For the second consecutive year, Housatonic Community College’s art-handling workshop has attracted people from across the country.
Designed for museum curators and staff, the workshop on June 27 and 28 attracted some 17 people from as far away as California, Texas, Illinois, and South Carolina. A similar workshop offered in December also attracted people from across the nation.
“We’re delighted that this specialized workshop appealed to so many people from so many places,” said Dean of Community Outreach Denise S. Bukovan, whose continuing education division offered the event. “Housatonic hosts one of the largest art collections of any two-year college in the country. In view of this, it’s certainly appropriate that we host hard-to-find niche courses of value to the art community.”
The workshop, a certificate program, covered the history of collection care, including advanced principles and practices. Likewise, it addressed protecting art objects, including a review of materials commonly used to protect objects during handling.
The workshop placed special emphasis on advanced handling techniques and materials for both two- and three-dimensional objects. It reviewed the types of handling equipment that may be needed, as well as materials and techniques for use in making handling containers.
Adding to the appeal of the class was the lead instructor Brent Powell, a nationally known expert in art handling.
“Brent has designed, organized and conducted programs of “best practices” on the subject of collection care principles since 1991,” said Robbin Zella, director of the Housatonic Museum of Art, which cosponsored the workshop. “Brent is currently the chairman of the Preparation, Art Handling and Collections Care Information Network (PACCIN).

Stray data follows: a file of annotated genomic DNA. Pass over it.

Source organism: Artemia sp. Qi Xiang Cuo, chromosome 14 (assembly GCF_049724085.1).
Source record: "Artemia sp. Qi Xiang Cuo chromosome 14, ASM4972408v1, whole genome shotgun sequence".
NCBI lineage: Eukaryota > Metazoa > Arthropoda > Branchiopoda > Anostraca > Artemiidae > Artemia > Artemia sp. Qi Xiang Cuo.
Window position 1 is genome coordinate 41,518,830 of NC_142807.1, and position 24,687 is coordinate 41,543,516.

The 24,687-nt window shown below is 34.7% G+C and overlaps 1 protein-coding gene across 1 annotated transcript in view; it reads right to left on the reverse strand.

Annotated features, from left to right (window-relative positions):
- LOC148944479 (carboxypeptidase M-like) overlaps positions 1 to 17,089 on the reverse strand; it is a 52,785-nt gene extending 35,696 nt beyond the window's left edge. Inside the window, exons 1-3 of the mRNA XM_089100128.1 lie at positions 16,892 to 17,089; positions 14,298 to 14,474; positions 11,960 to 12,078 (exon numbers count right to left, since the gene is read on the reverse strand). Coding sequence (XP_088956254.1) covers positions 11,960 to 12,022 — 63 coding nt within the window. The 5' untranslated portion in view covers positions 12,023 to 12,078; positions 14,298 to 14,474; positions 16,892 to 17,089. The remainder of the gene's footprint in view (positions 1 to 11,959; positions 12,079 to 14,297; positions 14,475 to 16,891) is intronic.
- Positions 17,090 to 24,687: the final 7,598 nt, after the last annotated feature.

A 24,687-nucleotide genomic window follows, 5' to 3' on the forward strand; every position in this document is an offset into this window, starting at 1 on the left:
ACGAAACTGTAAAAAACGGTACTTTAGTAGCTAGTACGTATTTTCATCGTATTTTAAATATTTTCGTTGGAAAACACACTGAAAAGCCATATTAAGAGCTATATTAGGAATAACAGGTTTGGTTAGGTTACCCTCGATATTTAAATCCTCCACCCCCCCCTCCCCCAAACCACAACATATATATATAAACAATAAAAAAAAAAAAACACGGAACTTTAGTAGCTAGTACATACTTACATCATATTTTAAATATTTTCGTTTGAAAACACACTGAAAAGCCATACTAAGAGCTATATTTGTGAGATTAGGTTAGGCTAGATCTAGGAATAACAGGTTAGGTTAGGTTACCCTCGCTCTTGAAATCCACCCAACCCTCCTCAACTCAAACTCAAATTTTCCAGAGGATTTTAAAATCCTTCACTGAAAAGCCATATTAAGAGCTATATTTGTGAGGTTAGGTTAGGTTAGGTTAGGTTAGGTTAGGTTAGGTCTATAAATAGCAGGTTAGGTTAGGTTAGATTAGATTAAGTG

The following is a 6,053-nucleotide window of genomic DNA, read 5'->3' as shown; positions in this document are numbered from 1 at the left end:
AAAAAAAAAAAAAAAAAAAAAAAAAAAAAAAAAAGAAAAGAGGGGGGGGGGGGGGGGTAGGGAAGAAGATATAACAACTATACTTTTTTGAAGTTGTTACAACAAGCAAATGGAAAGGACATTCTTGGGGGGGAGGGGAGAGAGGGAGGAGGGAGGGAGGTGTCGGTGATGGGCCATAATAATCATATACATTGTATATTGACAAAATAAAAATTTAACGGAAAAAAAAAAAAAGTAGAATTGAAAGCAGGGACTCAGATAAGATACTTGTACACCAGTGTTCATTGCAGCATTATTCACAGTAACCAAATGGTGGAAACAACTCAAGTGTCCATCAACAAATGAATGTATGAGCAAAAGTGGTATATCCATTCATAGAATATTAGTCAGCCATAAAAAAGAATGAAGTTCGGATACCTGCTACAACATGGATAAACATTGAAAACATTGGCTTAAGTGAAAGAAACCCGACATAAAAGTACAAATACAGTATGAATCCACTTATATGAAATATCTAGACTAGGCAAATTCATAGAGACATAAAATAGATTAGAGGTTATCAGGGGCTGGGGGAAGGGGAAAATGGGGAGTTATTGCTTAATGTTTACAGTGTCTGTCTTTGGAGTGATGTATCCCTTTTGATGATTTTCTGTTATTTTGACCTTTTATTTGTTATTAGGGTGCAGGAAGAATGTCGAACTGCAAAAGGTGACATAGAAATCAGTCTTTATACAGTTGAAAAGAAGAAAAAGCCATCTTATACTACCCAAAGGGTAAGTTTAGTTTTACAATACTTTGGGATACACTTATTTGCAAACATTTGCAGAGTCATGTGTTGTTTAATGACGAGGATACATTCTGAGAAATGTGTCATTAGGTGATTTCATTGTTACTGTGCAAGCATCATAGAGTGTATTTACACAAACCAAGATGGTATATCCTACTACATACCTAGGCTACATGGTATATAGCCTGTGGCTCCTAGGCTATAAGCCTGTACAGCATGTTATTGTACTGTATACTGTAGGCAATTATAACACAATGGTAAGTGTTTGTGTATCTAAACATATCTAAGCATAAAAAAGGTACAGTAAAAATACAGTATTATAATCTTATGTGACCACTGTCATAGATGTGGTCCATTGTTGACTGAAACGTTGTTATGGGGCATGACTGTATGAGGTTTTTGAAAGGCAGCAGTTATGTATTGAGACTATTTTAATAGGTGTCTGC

“He has been an active member of PACCIN, in various capacities, since 1991,” she added. “In conjunction with PACCIN he has co-authored, compiled and edited three publications and has written for other publications within AAM and the museum industry.”
Powell is employed by Artex Fine Arts as the Senior Project Manager for the relocation of the National Museum of Health and Medicine. He holds a master’s of fine arts degree in painting from the University of Arizona.
Jobs in the field start at $38 per hour, Zella said. The program is sponsored in part by the Werth Family Foundation.
In view of the widespread popularity of the workshop and the favorable student reviews, Bukovan said the college will continue to offer them.
“We’re planning to expand the workshop to include conservation and restoration and offer them twice a year,” she said.